I apologized and grabbed Lucy’s collar, telling her “No,” and trying to soothe her. At the same time, east-neighbor man’s dad continued to talk to her and to me. He told me about his Golden Lab who is thirteen years old and suffering with cancer. He told me how she still wants to walk and the way she loves car rides. Lucy continued to bark and howl some, but she was sounding less intimidating. East-neighbor man’s dad told me how he was taking his dog for a ride the other day when he saw another dog wandering along a busy street, looking uncertain what to do. He said he stopped and the wandering dog looked at him as if to say, “What is this? There are so many cars, I don’t know what to do!”

East-neighbor man’s dad said he couldn’t allow the dog to continue wandering on such a busy street so he opened his car door and let the dog in. He checked the dog tags and contacted the owner and delivered the wandering dog home to safety. And all the while he talked, he continued to interrupt himself to look at Lucy and soothe her with gentle words until she finally sat and cocked her head at him and contemplated whether or not he was okay. And clearly, she decided he was.

When Lucy was all settled, east-neighbor man’s dad said to me, “Well, I think I’ll go help my son now,” and he ambled off to walk back to the house with him. And Lucy watched them both go and she made not a sound!

I could have hugged that man. So sweet. So patient. So gentle. And something bigger than that. So generous! He didn’t have to give my dog the time of day. He could have been annoyed at the incessant barking and howling. Had I been in his shoes, I would have been. But he wasn’t. Instead he gave Lucy and me a bit of his time and a bit of himself until everything was alright. He left me speechless.

The House Where No One Stays

I had a dream last night that someone was hitting golf balls at our house. I kept hearing the thumping sounds and when I looked out the window I could see colored golf balls bouncing off the siding and the roof of the garage. I went outside to see three young boys in the yard next door, practicing their golf swings. I asked them to please stop hitting golf balls at my house. I was afraid they’d break windows. But they just laughed and kept golfing. Their mother came outside and said in a not-very-authoritative voice, “Now, boys…”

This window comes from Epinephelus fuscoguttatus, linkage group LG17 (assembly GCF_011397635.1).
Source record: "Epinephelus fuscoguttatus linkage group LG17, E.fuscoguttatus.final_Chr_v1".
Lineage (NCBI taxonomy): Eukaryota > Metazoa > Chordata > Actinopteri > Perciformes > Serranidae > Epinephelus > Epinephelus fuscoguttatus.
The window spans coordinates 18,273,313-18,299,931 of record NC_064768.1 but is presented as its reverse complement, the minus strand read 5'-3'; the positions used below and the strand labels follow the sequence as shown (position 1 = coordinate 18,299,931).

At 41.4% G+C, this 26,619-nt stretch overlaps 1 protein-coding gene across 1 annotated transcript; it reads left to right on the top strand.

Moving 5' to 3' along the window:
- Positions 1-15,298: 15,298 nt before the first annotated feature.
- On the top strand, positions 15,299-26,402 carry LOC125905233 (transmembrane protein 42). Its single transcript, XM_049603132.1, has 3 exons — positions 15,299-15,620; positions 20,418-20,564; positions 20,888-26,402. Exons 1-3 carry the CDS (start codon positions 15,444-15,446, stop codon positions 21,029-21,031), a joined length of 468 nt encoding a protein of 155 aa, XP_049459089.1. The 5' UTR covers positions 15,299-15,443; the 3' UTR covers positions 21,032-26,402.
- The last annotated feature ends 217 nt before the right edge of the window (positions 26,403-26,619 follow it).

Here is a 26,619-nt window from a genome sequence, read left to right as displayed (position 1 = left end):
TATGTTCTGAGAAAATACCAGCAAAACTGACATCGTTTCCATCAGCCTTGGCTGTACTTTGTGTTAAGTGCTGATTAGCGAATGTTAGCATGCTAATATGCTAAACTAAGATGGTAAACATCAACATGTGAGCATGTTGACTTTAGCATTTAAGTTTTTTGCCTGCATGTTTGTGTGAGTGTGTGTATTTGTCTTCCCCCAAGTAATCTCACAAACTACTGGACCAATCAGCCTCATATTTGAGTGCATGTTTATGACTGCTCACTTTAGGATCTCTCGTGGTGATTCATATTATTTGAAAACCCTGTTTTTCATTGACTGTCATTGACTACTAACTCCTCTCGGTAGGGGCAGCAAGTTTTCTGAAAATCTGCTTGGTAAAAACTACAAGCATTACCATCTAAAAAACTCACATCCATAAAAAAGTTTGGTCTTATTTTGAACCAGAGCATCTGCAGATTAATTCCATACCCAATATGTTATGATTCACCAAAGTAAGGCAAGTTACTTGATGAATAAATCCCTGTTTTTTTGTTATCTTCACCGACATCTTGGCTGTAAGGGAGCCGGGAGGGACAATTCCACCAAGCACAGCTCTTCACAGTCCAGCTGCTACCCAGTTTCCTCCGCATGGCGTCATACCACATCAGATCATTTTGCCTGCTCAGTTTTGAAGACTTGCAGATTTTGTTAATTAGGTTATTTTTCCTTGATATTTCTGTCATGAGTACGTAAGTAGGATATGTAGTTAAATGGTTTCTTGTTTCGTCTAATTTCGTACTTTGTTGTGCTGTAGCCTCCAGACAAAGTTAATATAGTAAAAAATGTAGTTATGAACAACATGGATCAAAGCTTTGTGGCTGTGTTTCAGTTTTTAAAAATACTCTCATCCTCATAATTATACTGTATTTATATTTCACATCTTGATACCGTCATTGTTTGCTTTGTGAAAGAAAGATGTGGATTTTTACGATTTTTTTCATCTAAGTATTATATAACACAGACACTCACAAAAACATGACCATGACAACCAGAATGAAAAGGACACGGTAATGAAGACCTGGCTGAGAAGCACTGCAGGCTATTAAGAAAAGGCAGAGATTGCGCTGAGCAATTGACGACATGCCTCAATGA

I think I know why I had this dream. My friend from down the other end of the neighborhood was walking by earlier this week and stopped to talk. She told us about her crazy next-door neighbor who calls the city to report those who leave their trash barrels out on non-trash days. He calls my friend constantly to complain to her that her dog is barking, even when her dog is in the house and not barking. We live in a neighborhood full of dogs! Dogs bark! What does he expect?

I think I had the dream, not just because my friend told me about her cranky neighbor, but because we are getting new neighbors and I am nervous.

No one stays in the house next to us. It’s a nice enough house with pretty decent yard. But it’s a starter house. It’s not that big and it only has two bedrooms. The kitchen is really small and narrow. You know how everyone likes to hang out in the kitchen when you have company. It’s not fun having a small kitchen.

We’ve been really lucky. We’ve had great neighbors in the house next door. First there was Dan and Julie. Julie left and eventually Dan remarried another Julie. They were great. We became good friends. They started having kids. Their little boy, John was Kacey’s age. Then Julie got pregnant and they decided they needed a bigger house. They didn’t move that far away and we promised to stay in touch. We did for a while, but then our lives got busy and went in different directions and… well, you know.